Have a great day.

Dolls for Christmas

dolls sittingThis is my very first finished project of 2013. Never mind that I started it way back last year. I really wanted to make some dolls for my girls for Christmas. Last Christmas they got a some dolls from their abuela that they loved to pieces, literally. Like, the legs fell off of one, and the head fell off of the other. I wish I was kidding. And after watching my poor baby walking around cuddling, cooing, and shooshing a headless doll for a couple months, I decided I needed to take some action. So I made these (hopefully) sturdier dolls.

girls smiling

Now, this could have been a simple project. There are tons and tons and tons of thorough tutorials, books, and patterns for beautiful dolls out there. I even took advantage of the the wonderful public library system to check out some books on doll making techniques. But when it came down to it, I decided that I wanted to make my own pattern for my doll. And I wanted to stuff it with wool. And I wanted to do some of that cool, Waldorf-doll style hair. Like I said, this could have been a simple project. isa playing with hair

doll  2

But as my husband often reminds me, if it isn’t difficult, I won’t do it. Sometimes I think he’s right. So, I used some of the very, very helpful information on one of my favorite blogs, While She Naps, to draft a basic doll pattern. And then another one. And then a third one. After three prototypes (thankfully done in muslin) I decided I’d had enough and would have to go with it. If I ever make more dolls, I’ll definitely want to refine it a bit. It was a great learning experience, though.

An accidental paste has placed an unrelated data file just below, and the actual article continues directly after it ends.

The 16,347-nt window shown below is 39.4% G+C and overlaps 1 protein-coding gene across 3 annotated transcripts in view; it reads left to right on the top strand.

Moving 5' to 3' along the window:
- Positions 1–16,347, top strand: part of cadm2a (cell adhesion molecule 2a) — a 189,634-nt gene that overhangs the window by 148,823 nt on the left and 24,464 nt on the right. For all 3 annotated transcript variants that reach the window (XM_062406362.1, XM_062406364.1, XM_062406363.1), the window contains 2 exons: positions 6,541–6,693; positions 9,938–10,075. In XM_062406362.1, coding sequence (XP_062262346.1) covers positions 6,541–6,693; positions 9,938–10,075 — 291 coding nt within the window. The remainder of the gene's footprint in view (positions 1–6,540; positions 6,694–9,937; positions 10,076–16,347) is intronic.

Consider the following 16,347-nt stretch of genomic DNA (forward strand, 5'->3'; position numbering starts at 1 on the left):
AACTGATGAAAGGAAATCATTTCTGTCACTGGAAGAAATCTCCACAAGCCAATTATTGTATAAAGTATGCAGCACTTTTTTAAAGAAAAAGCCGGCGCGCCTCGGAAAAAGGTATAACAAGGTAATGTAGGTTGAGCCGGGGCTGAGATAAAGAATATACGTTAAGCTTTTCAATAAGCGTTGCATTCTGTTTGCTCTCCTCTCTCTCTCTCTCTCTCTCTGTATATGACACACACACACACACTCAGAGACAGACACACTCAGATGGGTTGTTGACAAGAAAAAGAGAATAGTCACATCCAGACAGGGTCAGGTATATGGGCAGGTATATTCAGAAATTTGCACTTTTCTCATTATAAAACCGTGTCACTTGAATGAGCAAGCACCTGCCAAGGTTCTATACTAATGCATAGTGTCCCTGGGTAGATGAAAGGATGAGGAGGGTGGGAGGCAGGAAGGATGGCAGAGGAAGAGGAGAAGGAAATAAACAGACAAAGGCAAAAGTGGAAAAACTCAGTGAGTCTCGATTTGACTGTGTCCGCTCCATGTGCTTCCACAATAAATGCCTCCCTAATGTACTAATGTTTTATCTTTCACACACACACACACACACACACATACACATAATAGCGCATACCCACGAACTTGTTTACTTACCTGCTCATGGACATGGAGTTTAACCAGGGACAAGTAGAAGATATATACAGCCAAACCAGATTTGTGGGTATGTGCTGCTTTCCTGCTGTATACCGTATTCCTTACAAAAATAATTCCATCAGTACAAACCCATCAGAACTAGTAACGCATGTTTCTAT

And, of course, I decided to purchase a raw wool fleece from ebay to stuff the dolls with. Hmm, I think I’ll just breeze through this whole phase of the doll preparation phase, but lets just say there was so much washing, and culling plant and fecal matter from the fleece, and then drying, and then more sorting, and then combing/fluffing. Bottom line, buying prepared wool is probably worth the extra cost.

After assembling the doll bodies, I had to decide on the faces. Several sketches were thrown out before I decided to kind of wing it as I stitched. I fairly well like how the faces came out. I did the pink lip face first, then the smile face. I had intended to go back and redo the pink lips as a smile, but my four-year-old saw the pink lip doll and wouldn’t let me change it.

all together

When it came to the clothes, I did a very simple dress, but I got a little fancy with the decorative stitching on the hem. First time, and it felt good.
close up dress

more close ups

For the hair, I used some lovely organic cotton yarn which is super soft, but a little fragile, so I had to tell my girls not to try combing the dolls hair. They were a little disappointed with that, but they like having me do braids and other hairstyles on their dolls (since they won’t let me do it on them).

faces

dolls by trees

underwear

Oh, and I stitched on a pair of underwear for both dolls, so there wouldn’t be any doll indecency should they choose to climb a tree or swing on the swings.

doll love